Hundreds of thousands of dolphins and porpoises are accidentally caught in fishing nets each year, posing an increasing threat to already endangered populations, warns a new report. Commissioned by the WWF, the report ranks the nine most endangered populations that might be pulled back from the brink of extinction.
"We tried to pick places where there is an infrastructure in place to manage fisheries and, to some extent, there is an interest in conserving marine mammals. If only a handful work out, it will be a great success," says Randall Reeves, chairman of the World Conservation Union (IUCN) cetacean specialist group and leader of the study.
Also on the list are harbor porpoises in the Black Sea, Spinner and Fraser dolphins in the Philippines, the Atlantic humpback dolphin around Togo and Ghana, Burmeister's porpoise off Peru, Franciscana dolphin off Argentina, Uruguay and Brazil, and Commerson's dolphin off Argentina.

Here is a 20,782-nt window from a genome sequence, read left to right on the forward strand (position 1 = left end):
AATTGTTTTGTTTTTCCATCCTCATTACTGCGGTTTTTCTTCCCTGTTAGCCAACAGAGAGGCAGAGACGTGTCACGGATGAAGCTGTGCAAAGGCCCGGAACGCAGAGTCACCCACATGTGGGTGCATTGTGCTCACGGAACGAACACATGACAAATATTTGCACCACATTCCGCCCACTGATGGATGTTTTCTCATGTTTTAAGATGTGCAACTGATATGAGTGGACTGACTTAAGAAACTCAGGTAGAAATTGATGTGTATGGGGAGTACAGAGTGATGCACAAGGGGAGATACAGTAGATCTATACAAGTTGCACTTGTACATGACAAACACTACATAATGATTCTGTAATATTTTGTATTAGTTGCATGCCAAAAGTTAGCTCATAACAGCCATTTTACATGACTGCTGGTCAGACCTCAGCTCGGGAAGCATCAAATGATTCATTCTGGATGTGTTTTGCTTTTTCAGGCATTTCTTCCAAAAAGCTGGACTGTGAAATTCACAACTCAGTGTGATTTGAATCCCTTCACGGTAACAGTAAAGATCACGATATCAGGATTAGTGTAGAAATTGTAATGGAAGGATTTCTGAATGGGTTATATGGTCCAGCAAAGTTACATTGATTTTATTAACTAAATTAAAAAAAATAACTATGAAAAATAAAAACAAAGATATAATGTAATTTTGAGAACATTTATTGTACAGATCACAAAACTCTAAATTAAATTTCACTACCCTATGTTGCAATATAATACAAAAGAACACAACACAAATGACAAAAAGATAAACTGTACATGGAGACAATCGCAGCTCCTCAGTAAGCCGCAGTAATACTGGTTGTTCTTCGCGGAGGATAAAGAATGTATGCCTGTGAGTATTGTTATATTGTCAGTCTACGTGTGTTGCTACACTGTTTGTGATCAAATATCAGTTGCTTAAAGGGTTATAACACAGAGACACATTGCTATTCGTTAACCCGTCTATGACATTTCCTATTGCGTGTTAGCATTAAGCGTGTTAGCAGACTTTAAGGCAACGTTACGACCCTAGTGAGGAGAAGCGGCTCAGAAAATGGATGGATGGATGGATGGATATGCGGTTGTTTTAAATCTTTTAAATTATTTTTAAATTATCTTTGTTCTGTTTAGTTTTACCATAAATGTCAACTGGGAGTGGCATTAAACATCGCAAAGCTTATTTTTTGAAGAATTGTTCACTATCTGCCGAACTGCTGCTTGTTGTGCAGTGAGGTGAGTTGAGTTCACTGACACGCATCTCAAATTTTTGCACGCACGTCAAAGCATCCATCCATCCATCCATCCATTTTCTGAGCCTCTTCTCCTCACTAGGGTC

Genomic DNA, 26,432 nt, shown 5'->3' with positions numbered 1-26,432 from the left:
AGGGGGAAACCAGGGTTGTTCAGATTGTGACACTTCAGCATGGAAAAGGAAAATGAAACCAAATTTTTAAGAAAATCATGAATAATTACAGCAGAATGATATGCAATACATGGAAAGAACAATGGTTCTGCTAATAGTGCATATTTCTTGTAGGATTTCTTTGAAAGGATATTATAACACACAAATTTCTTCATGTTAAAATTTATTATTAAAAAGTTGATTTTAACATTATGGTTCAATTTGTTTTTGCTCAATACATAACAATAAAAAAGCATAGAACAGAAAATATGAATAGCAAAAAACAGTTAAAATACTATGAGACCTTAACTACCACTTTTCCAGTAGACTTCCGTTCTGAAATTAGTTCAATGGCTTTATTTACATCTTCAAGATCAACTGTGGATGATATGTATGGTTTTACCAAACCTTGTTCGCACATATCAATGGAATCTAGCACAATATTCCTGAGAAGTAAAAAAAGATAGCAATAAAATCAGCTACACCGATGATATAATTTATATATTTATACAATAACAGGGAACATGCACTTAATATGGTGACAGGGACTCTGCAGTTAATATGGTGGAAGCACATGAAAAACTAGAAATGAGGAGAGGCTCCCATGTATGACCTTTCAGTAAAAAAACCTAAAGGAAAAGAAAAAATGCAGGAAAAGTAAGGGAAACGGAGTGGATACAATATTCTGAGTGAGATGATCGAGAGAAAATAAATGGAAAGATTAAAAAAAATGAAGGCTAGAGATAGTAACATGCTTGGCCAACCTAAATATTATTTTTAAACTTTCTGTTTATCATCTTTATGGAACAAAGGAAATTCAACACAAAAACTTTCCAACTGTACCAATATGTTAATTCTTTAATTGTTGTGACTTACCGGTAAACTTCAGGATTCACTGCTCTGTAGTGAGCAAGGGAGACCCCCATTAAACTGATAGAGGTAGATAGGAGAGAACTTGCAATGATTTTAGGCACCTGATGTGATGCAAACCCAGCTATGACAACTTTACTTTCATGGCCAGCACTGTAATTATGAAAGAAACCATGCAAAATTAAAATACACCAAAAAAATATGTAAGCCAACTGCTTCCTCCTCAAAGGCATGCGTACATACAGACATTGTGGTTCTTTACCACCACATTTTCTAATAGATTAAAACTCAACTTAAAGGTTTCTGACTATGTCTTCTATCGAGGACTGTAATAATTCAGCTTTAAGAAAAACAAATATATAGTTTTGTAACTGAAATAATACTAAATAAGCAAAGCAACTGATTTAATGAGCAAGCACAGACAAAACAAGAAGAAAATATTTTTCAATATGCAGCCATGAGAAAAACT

But the Baiji or Chinese river dolphin in the Yangtze, which is considered the most endangered cetacean in the world, did not make the list. "We haven’t included it because we don’t see a way forward for this species. There is no answer on the horizon," says Randall.
Thursday, June 09, 2005
BAIJI DOLPHINS - Conservationists name key areas for saving dolphins
News in the New Scientist amongst others about a new WWF report on the species and number of marine mammals being caught by fishermen's nets. The article makes bleak reading for the Yangtze baiji (Lipotes vexillifer). The WWF did not include it on the list because they "don’t see a way forward for this species. There is no answer on the horizon".